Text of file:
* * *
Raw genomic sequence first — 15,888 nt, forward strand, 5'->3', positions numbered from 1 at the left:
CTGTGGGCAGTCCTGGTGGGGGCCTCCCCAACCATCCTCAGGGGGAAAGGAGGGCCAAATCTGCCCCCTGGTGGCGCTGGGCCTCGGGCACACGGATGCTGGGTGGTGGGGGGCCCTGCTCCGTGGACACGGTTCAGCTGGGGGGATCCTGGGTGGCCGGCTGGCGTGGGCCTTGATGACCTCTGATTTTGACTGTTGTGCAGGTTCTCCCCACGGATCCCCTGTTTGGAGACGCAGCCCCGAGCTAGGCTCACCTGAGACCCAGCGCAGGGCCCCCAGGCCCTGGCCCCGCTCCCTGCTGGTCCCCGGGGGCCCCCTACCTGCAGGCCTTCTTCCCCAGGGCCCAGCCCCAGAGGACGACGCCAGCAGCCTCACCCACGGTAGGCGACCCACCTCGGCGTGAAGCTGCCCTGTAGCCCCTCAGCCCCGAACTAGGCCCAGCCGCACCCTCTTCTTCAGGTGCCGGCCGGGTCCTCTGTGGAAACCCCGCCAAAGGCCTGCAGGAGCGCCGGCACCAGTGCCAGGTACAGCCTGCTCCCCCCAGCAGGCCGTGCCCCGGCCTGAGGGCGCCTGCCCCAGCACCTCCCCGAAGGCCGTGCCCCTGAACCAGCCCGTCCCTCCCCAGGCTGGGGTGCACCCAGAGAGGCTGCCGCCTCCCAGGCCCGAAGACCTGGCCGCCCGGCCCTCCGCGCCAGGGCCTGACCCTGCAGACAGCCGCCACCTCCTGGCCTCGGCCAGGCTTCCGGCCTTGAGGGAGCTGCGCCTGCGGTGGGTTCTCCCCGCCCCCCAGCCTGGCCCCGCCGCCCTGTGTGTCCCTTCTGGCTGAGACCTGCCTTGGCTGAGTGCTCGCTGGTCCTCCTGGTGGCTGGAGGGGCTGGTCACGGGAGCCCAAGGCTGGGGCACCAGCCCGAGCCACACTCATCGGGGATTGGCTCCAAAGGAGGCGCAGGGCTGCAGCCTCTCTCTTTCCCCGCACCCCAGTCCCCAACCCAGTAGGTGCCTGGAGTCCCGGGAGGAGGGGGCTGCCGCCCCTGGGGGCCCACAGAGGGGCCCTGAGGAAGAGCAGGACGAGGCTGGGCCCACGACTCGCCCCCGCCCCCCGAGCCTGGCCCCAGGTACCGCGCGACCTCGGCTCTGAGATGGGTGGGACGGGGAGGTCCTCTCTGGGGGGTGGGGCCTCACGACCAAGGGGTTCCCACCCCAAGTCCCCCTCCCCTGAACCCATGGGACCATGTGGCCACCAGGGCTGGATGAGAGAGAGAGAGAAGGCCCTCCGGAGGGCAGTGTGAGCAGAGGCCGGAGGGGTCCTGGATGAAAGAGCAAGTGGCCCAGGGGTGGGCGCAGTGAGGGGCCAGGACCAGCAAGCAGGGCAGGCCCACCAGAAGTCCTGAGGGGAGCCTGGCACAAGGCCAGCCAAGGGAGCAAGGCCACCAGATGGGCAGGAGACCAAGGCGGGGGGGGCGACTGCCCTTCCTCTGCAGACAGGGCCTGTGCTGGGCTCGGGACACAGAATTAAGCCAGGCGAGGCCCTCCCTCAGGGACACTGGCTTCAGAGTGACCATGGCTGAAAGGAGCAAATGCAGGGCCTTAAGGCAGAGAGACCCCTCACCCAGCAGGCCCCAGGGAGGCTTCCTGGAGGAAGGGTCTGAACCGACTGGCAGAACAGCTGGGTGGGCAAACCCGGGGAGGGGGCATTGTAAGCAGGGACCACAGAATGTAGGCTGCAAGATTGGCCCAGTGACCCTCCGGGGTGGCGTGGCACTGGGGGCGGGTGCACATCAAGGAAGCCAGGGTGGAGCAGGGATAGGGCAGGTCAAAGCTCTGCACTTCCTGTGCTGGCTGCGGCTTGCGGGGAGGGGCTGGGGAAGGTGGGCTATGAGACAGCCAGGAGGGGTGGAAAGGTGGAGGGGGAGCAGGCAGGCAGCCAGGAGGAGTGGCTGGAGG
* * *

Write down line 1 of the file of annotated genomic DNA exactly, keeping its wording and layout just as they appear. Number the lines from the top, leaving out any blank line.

Raw genomic sequence first — 15,888 nt, forward strand, 5'->3', positions numbered from 1 at the left: